That Snowman Seems Familiar

Sorry for the lapse in posts, it’s been CRAZY around here in the run up to the holidays. Work got pretty crazy as we rushed to build a bunch of apps for a new platform launching early in the new year, Natasha had a career change (and flew to Vancouver!) and we had in-laws come visit us in Ottawa for the holidays. This on top of our usual Christmas Rush with a heap of birthdays and visiting that we traditionally get around to this time of year. Exhausting.

Somehow, early last week, I managed to find an excuse to get outside with the nice wet packing snow and construct a snow person, who, with his scarf and hastily constructed spectacles (made from two rings cut from a PVC pipe and some bent hangar wire) looks vaguely familiar… ๐Ÿ™‚ Two points to Gryffindor if you can figure out who he’s supposed to be.

We took a few walks around the neighbourhood this past bit and I’ve kept my eyes open for other snowpeople, and it seems that, at least in size, I have all the 7-year-olds on our street beat. ๐Ÿ˜‰

Happy holidays! Hope to be writing more again soon!

Kathryn Calder – Bright and Vivid

So obviously my flood of music reviews is looking more like a trickle at the moment, but I’m finding it tricky to sort through all my thoughts so I can articulate what makes an album great before I recommend it. Typically with music I go by gut feel – love it or hate it. I definitely have a lot of respect for music writers who manage to put these things into words without sounding overly poetic and sentimental. ๐Ÿ™‚

I’m excited about sharing this find: Pretty much my favourite album from all of this past year was “Bright and Vivid”, a solo departure for Kathryn Calder who’s more commonly seen behind the mic and keyboards for Canadian indie rockersย  ‘The New Pornographers’. It’s a bright and poppy album with lots of rich fantastic layers of instrumentation and vocals, a bit of a maritime feel, but with undertones of a kind of dreamy melancholy.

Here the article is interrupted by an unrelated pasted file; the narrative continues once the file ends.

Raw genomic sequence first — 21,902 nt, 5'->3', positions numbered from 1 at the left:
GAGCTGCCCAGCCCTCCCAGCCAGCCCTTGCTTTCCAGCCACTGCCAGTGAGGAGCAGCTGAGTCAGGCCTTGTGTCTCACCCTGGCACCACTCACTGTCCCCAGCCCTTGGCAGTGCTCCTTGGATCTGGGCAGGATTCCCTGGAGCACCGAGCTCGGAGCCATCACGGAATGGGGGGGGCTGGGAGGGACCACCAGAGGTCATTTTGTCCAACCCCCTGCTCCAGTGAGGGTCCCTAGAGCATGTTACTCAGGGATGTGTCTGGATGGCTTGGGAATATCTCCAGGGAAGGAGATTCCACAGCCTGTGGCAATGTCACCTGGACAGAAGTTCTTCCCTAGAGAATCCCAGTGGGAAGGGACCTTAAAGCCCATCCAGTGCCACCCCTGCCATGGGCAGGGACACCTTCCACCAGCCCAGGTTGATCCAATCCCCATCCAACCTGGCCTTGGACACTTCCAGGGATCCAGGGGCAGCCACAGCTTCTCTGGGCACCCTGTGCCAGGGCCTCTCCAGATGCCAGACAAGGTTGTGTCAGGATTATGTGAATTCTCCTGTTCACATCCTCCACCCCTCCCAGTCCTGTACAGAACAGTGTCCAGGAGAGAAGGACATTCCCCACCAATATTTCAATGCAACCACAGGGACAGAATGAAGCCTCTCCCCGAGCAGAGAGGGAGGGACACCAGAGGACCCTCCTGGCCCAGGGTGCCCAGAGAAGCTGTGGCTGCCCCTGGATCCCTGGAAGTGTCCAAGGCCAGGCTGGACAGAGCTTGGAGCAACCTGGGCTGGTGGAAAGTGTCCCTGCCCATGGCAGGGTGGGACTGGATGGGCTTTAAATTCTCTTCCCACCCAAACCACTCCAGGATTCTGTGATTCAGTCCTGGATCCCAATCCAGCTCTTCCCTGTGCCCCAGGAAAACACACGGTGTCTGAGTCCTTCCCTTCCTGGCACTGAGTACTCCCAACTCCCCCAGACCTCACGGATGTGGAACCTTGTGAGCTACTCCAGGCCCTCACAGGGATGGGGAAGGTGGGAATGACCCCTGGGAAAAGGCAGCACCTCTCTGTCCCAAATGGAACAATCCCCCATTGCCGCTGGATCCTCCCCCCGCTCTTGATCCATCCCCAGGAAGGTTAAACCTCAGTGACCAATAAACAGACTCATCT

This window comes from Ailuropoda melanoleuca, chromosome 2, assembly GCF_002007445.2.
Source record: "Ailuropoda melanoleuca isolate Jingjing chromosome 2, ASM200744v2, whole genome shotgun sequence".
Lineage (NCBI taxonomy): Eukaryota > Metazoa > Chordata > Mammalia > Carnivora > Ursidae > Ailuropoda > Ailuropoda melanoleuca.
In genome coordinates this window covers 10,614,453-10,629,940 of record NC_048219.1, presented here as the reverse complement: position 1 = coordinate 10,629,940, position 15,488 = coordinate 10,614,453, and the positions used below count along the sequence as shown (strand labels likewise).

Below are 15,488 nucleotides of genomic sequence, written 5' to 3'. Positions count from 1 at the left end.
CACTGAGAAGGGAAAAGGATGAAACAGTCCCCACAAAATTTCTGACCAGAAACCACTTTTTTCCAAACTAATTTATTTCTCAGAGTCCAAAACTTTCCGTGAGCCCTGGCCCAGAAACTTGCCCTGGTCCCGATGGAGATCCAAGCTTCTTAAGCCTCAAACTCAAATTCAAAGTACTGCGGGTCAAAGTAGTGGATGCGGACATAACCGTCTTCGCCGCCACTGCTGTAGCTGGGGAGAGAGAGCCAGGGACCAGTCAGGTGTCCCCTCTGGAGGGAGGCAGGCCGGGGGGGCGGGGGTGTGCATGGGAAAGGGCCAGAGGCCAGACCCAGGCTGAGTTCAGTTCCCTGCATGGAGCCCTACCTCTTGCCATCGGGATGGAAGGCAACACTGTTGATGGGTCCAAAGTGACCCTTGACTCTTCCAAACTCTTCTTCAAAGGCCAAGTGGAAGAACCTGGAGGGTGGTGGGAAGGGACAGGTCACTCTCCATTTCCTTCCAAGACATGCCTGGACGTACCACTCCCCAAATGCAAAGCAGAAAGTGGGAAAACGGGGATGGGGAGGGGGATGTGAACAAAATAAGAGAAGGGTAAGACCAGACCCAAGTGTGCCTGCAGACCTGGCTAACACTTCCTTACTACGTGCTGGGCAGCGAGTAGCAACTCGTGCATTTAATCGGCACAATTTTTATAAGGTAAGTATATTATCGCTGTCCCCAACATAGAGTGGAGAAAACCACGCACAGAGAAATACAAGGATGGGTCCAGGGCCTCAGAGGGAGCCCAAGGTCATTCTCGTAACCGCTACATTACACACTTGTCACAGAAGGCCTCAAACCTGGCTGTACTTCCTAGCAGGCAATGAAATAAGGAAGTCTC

Kathryn did a series of interviews when the album launched where she revealed that, during the course of creating her past two albums (both released in the same year), her life was detoured by both of her parents passing away. I can definitely hear it in the music. On the first listen it feels light and fun, but the more you listen the more you discover the deep and moody undercurrents in both the lyrics and instrumentals. It’s really that complex interplay between up and downbeat that makes this album so intriguing to me, and keeps me coming back to listen to it over and over. Every listen is different for me – still.

This is a fantastic album to listen to in the car on a late night drive, or curled up with a warm tea watching the rain. The lyrics are deep but charming, and Kathryn’s got a great voice and vision, and every song on the album is a solid part of the whole. It’s a really amazing body of work from an artist I didn’t pay nearly enough attention to before she went solo.

This is another tour I regret missing when it came through Ottawa – but I had a few friends attend her concert at Raw Sugar, and to a person they tell me that it was a fantastic show. I’m hoping she finds an excuse to make her way out here again sometime soon, I can’t wait for her next visit.